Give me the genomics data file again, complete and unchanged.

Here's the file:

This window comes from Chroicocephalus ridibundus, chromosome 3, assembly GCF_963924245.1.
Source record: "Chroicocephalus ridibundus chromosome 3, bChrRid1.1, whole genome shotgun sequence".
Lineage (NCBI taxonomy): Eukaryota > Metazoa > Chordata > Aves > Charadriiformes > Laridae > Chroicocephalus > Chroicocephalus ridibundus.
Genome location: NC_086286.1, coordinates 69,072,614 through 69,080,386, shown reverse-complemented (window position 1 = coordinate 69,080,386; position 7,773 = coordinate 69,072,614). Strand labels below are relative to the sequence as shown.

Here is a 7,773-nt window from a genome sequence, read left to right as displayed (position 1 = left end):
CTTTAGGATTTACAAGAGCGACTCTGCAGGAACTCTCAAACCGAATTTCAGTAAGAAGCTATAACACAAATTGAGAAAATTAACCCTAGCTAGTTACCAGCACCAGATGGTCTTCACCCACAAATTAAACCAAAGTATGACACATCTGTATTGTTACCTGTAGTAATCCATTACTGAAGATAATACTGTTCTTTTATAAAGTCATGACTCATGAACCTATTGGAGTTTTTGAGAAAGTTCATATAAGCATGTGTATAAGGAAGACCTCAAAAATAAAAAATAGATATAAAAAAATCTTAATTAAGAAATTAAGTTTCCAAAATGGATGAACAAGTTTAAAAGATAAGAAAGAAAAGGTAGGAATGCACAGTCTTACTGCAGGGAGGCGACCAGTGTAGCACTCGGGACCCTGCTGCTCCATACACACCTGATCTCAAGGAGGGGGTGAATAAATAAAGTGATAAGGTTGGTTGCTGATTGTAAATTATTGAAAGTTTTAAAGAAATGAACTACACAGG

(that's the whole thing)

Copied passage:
This window comes from Chroicocephalus ridibundus, chromosome 3, assembly GCF_963924245.1.
Source record: "Chroicocephalus ridibundus chromosome 3, bChrRid1.1, whole genome shotgun sequence".
Lineage (NCBI taxonomy): Eukaryota > Metazoa > Chordata > Aves > Charadriiformes > Laridae > Chroicocephalus > Chroicocephalus ridibundus.
Genome location: NC_086286.1, coordinates 69,072,614 through 69,080,386, shown reverse-complemented (window position 1 = coordinate 69,080,386; position 7,773 = coordinate 69,072,614). Strand labels below are relative to the sequence as shown.

Here is a 7,773-nt window from a genome sequence, read left to right as displayed (position 1 = left end):
CTTTAGGATTTACAAGAGCGACTCTGCAGGAACTCTCAAACCGAATTTCAGTAAGAAGCTATAACACAAATTGAGAAAATTAACCCTAGCTAGTTACCAGCACCAGATGGTCTTCACCCACAAATTAAACCAAAGTATGACACATCTGTATTGTTACCTGTAGTAATCCATTACTGAAGATAATACTGTTCTTTTATAAAGTCATGACTCATGAACCTATTGGAGTTTTTGAGAAAGTTCATATAAGCATGTGTATAAGGAAGACCTCAAAAATAAAAAATAGATATAAAAAAATCTTAATTAAGAAATTAAGTTTCCAAAATGGATGAACAAGTTTAAAAGATAAGAAAGAAAAGGTAGGAATGCACAGTCTTACTGCAGGGAGGCGACCAGTGTAGCACTCGGGACCCTGCTGCTCCATACACACCTGATCTCAAGGAGGGGGTGAATAAATAAAGTGATAAGGTTGGTTGCTGATTGTAAATTATTGAAAGTTTTAAAGAAATGAACTACACAGG